Articles by Bertonneau

I call to the attention of anyone who has interest my articles “H. G. Wells on the Dictatorial Century” at The Brussels Journal and “Reflections on Nicolas Berdyaev” at Angel Millar’s People of Shambhala website.  Topically, the two essays might seem divergent but they are, I believe, complementary.  The foundational anti-Christian impulse in modernity belongs to the discussion in both.

5 thoughts on “Articles by Bertonneau

  1. Thank you for the excellent summary of Berdyaev’s life and thought. I discovered him recently when I finally got around to reading the copy of “Destiny of Man” which a friend had given me many years ago. I need to chew on a few of his ideas a bit more (like his linking of freedom with the primal chaos out of which the cosmos was created) before reaching conclusions on them, but there is certainly much that resonates with the traditionalist view of things.

    • Dear Roger, thank you for taking the time to read the article. Berdyaev was a prolific author and it is something of a project to encompass his complete productivity. I recommend, in addition to The Destiny of Man, The Meaning of History, Freedom and Slavery, and Spirit and Reality. A sI say in the essay, one must approach Berdyaev on his own terms. He is never a quick or easy read, but he rewards patience. Again, thank you.

  2. I’ve just finished the Wells essay, which was illuminating. As you say, the later novels have essentially disappeared from the syllabus of today’s reasonably well-read man. While reading your discussion of Well’s vision of a technocratic world state, and of his ultimate disappointment, I was reminded of what Voegelin had to say about revolution and utopia. You’re a student of Voegelin, so you can probably see where I’m going. Voegelin writes that utopia requires a metanoia or spiritual regeneration if it is going to work. Humans as they now exist would wreck any utopia in a decade. In your essay you quote the character Karenin describing the necessary transformation as “self-abnegation, self-identification with the world spirit.” The problem, as Voegelin makes clear, is that utopians are secularists, and so have no spiritual power in which to place their hope. Their only tool is socialism, in the original sense of that word, meaning modification of the human soul through modification of the social environment. Since utopians propose a profound modification of the soul, they are inexorably drawn to the violence, mayhem, and psychic trauma of revolution. As you know, for Voegelin, the main point of revolution is not to kill the rulers; it is to regenerate the ruled by making them simultaneously the subjects and objects of destruction. They are simultaneously terrorists and terrorized, and they emerge from the experience altogether transformed. Only a dictator can keep the universal trauma going long enough for the human psyche actually to melt and take on the form of utopian man. Of course this is all diabolical thinking, but it is where all frustrated utopianism always ends. Wells himself was too middle-class, genial, and Fabian to go there, and I think that’s why he ended his life looking from afar at what he thought was the Promised Land.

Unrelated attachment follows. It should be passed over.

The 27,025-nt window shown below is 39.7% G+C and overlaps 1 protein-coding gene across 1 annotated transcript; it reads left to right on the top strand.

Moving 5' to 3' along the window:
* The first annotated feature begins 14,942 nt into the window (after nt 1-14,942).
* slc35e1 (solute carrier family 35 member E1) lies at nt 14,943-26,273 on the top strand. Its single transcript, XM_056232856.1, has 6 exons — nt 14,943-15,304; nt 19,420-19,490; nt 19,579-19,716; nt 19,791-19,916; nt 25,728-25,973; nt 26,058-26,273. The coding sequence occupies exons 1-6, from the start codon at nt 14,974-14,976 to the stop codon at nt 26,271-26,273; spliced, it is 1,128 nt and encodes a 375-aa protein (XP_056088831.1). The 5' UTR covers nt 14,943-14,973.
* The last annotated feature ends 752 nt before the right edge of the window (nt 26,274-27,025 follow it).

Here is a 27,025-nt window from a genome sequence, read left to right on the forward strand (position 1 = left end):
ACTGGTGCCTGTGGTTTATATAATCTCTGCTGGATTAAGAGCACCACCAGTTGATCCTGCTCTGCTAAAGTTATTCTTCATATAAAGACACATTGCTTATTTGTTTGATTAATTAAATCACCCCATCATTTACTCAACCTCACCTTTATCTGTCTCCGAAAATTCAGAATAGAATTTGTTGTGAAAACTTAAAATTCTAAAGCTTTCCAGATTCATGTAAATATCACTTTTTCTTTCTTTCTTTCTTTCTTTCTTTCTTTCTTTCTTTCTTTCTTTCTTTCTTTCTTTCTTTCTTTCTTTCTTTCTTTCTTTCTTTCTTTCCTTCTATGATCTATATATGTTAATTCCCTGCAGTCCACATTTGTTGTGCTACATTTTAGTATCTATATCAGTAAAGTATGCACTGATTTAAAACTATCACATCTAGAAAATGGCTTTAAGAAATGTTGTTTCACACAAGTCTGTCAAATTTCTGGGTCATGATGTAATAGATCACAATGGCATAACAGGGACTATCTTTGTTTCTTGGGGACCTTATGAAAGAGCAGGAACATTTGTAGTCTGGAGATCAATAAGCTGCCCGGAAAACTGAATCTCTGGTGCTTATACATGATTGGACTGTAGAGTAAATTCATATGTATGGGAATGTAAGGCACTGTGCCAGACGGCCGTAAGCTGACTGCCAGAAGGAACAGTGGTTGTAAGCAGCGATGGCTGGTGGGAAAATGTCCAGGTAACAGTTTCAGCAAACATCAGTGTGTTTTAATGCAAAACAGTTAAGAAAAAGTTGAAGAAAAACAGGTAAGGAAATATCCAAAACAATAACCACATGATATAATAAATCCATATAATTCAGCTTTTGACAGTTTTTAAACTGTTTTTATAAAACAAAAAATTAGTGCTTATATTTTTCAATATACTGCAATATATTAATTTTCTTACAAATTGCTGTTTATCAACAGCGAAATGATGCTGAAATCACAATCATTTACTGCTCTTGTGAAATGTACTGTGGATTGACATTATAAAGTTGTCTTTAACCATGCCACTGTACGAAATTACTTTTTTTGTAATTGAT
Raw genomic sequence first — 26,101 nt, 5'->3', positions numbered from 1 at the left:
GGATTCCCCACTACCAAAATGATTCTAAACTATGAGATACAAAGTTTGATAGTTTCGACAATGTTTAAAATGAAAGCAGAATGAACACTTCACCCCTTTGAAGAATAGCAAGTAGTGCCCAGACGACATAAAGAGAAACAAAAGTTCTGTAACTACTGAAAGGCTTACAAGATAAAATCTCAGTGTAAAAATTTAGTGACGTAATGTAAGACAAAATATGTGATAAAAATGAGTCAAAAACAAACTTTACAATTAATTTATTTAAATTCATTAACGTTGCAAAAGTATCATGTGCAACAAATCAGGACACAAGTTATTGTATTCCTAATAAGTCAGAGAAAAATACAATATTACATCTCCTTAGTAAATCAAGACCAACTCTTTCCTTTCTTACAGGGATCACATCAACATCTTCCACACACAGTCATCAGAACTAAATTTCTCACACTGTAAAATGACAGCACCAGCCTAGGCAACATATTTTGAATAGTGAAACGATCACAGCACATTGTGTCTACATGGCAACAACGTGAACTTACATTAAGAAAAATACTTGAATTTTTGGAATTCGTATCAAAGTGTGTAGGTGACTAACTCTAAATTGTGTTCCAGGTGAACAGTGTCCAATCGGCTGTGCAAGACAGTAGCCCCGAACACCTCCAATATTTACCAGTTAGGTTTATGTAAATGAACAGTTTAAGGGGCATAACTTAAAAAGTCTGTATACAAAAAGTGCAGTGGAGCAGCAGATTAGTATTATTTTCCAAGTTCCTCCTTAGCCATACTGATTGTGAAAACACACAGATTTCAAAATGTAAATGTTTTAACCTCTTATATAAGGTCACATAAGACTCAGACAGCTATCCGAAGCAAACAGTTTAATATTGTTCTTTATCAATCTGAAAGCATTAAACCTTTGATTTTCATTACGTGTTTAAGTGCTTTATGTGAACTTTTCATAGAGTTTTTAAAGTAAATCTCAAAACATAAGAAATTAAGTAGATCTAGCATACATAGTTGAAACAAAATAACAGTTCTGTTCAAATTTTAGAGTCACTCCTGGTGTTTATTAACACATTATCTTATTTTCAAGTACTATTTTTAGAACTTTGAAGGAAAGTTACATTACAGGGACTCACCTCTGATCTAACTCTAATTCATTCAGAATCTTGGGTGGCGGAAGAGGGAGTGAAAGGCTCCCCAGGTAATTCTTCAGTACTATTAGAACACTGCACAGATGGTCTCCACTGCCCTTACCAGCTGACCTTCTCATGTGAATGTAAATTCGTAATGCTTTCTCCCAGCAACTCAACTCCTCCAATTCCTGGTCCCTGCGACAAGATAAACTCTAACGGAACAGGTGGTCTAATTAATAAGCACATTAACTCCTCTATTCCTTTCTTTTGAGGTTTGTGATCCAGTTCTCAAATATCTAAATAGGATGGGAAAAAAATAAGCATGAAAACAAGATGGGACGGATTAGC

• Thank you, JM, for your clear-sighted remarks on the bourgeois limitations of Wells’ utopianism. A characteristic of Wells’ utopias is that they are helped into existence by circumstances beyond the control of those who finally embrace them. In The World Set Free (where we find Marcus Karenin), the atomic war, whose moral cause is “the sovereign state,” so wrecks the world that the technocrats have only to announce their salvaging regime and the whole world is eager to accommodate them. Elsewhere, in A Modern Utopia or Men Like Gods, the utopias simply appear — out of nowhere, as the word implies; people from our realm stumble on them by slipping through a rift in space or a hiccup in time, so that how the utopias came to be remains unexamined. Precisely, Wells was “too middle-class, genial, and Fabian to go there.”

      Wells was also a profoundly ambiguous secularist. It’s amazing how religion, as a theme, makes an Odyssey through his work from beginning to end. It is even the main topic of some books, like God the Invisible King and First and Last Things. I’d say that his last book, The Mind at the End of its Tether, is an item of apocalyptic. Of course in being a profoundly ambiguous secularist, Wells was also a profoundly ambiguous fideist, so he can hardly stand in our camp. And yet he is in many ways closer to us, culturally speaking, than the liberals of today.

      I urge you to take a shot at an extended Voegelinian reading of Wells. You have made an excellent beginning.


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